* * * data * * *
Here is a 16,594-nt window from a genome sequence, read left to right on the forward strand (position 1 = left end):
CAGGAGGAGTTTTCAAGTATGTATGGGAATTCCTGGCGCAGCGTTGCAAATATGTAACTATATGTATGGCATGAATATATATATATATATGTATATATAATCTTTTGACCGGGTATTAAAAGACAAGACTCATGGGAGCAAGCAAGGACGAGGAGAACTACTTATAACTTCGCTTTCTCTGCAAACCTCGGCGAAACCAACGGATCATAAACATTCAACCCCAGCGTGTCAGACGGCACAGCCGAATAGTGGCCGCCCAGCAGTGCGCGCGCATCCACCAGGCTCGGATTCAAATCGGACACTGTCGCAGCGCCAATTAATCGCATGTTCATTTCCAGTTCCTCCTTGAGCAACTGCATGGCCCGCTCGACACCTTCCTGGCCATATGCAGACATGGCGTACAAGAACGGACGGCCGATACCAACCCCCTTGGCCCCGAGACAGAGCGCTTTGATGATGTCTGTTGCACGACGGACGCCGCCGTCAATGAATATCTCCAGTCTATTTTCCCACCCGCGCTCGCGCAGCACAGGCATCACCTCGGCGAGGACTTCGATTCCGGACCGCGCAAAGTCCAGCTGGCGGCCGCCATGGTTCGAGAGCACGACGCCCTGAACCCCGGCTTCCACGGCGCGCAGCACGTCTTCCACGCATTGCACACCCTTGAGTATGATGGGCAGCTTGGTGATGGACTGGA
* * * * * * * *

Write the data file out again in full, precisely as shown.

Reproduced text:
Here is a 16,594-nt window from a genome sequence, read left to right on the forward strand (position 1 = left end):
CAGGAGGAGTTTTCAAGTATGTATGGGAATTCCTGGCGCAGCGTTGCAAATATGTAACTATATGTATGGCATGAATATATATATATATATGTATATATAATCTTTTGACCGGGTATTAAAAGACAAGACTCATGGGAGCAAGCAAGGACGAGGAGAACTACTTATAACTTCGCTTTCTCTGCAAACCTCGGCGAAACCAACGGATCATAAACATTCAACCCCAGCGTGTCAGACGGCACAGCCGAATAGTGGCCGCCCAGCAGTGCGCGCGCATCCACCAGGCTCGGATTCAAATCGGACACTGTCGCAGCGCCAATTAATCGCATGTTCATTTCCAGTTCCTCCTTGAGCAACTGCATGGCCCGCTCGACACCTTCCTGGCCATATGCAGACATGGCGTACAAGAACGGACGGCCGATACCAACCCCCTTGGCCCCGAGACAGAGCGCTTTGATGATGTCTGTTGCACGACGGACGCCGCCGTCAATGAATATCTCCAGTCTATTTTCCCACCCGCGCTCGCGCAGCACAGGCATCACCTCGGCGAGGACTTCGATTCCGGACCGCGCAAAGTCCAGCTGGCGGCCGCCATGGTTCGAGAGCACGACGCCCTGAACCCCGGCTTCCACGGCGCGCAGCACGTCTTCCACGCATTGCACACCCTTGAGTATGATGGGCAGCTTGGTGATGGACTGGA